There is a temptation on seeing this book to think it's another one of those physics titles that is thin on content, so they put it in an odd format small hardback and hope to win over those who don't usually buy science books. But that couldn't be further from the truth. In Jim Al-Khalili's The World According to Physics, we've got the best beginners' overview of what physics is all about that I've ever had the pleasure to read.

The language is straightforward and approachable. Rather than take the more common historical approach that builds up physics the way it was discovered, Al-Khalili starts with the 'three pillars' of physics: relativity, quantum theory and thermodynamics. In simple language with never an equation nor even a diagram in sight, the book lays out what physics is all about, what it has achieved and what it still needs to do.

That bit about no diagrams is an important indicator of how approachable the text is. Personally, I'm no…

Until the End of Time: Brian Greene ***

Things start well with this latest title from Brian Greene: after a bit of introductory woffle we get into an interesting introduction to entropy. As always with Greene's writing, this is readable, chatty and full of little side facts and stories. Unfortunately, for me, the book then suffers something of an increase in entropy itself as on the whole it then veers more into philosophy and the soft sciences than Greene's usual physics and cosmology.

So, we get chapters on consciousness, language, belief and religion, instinct and creativity, duration and impermanence, the ends of time and, most cringe-making as a title, 'the nobility of being'. Unlike the dazzling scientific presentation I expect, this mostly comes across as fairly shallow amateur philosophising.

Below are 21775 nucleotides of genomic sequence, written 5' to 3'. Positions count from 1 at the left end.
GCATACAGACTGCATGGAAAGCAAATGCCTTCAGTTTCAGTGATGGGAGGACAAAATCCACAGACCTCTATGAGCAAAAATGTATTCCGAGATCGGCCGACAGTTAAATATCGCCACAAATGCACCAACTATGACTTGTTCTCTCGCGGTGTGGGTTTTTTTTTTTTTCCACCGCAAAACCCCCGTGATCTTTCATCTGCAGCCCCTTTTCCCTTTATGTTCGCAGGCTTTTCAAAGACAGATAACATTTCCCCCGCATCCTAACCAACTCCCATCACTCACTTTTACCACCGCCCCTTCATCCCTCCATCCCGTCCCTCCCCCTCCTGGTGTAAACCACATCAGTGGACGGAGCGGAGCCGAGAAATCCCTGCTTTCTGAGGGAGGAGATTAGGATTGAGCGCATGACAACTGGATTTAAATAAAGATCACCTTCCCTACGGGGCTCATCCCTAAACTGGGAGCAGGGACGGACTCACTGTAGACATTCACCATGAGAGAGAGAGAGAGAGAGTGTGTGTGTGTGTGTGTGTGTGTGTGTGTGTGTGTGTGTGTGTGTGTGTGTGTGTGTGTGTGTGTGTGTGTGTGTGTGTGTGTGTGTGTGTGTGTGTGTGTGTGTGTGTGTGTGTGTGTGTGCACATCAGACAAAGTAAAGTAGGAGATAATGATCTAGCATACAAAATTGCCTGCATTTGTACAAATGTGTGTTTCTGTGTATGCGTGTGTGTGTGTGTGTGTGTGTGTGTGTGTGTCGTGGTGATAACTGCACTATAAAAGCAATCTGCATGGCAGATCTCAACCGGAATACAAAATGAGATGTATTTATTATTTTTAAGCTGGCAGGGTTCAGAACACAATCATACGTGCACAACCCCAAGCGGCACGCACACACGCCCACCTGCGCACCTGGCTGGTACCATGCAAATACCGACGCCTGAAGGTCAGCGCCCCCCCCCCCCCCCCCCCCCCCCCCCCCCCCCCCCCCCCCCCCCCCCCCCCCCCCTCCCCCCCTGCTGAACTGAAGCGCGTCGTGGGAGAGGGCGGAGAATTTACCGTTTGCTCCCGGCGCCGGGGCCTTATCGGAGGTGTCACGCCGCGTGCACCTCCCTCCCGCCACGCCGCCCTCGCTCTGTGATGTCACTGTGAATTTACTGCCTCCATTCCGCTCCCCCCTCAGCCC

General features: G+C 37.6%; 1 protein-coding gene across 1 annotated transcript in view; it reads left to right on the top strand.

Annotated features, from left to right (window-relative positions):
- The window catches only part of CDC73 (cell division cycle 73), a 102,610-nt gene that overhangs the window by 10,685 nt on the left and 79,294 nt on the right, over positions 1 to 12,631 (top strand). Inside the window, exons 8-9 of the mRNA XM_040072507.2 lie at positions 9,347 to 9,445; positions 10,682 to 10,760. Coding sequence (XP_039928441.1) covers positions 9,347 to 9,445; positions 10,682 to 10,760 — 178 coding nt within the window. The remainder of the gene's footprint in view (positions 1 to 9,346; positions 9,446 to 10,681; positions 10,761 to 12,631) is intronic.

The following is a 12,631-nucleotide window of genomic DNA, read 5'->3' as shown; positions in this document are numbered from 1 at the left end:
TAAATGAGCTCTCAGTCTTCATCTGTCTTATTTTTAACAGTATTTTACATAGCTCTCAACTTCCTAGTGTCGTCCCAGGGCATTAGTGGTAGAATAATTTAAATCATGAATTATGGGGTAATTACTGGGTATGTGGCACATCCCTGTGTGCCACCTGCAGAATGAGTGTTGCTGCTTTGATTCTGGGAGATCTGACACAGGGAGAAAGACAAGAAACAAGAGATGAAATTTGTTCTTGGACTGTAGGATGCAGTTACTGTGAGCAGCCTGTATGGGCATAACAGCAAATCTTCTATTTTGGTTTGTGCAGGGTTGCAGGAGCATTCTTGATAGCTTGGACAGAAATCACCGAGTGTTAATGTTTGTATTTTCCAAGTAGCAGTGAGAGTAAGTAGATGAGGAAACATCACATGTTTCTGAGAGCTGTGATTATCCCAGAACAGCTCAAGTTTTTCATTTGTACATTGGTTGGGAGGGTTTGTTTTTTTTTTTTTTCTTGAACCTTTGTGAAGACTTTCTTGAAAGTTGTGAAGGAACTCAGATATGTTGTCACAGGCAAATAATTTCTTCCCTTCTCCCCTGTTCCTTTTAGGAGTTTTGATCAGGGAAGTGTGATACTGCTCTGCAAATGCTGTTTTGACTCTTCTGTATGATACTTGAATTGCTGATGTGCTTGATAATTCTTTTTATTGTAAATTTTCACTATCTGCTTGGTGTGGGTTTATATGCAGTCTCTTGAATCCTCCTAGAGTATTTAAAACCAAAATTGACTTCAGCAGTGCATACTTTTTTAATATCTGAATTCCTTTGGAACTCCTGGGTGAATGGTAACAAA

Of course it's perfectly possible to write good science books on, say, consciousness or language - but though Greene touches on the science, there far too much that's more hand-waving. And good though he i…

Jim Al-Khalili - Four Way Interview

Jim Al-Khalili hosts The Life Scientific on BBC Radio 4 and has presented numerous BBC television documentaries. He is Professor of Theoretical Physics and Chair in the Public Engagement in Science at the University of Surrey, a New York Times bestselling author, and a fellow of the Royal Society. He is the author of numerous books, including Quantum: A Guide for the Perplexed; The House of Wisdom: How Arabic Science Saved Ancient Knowledge and Gave Us the Renaissance; and Life on the Edge: The Coming of Age of Quantum Biology. The paperback of his novel Sunfall is published in March 2020 by Transworld. His latest book is The World According to Physics.

Why physics?

I fell in love with physics when I was 13 or 14, when I realised not only that I was pretty good at it at school – basically common sense and puzzle solving – but because it was the subject that answered the big questions I had started contemplating, like whether the stars in the night sky went on for ever, what they were ma…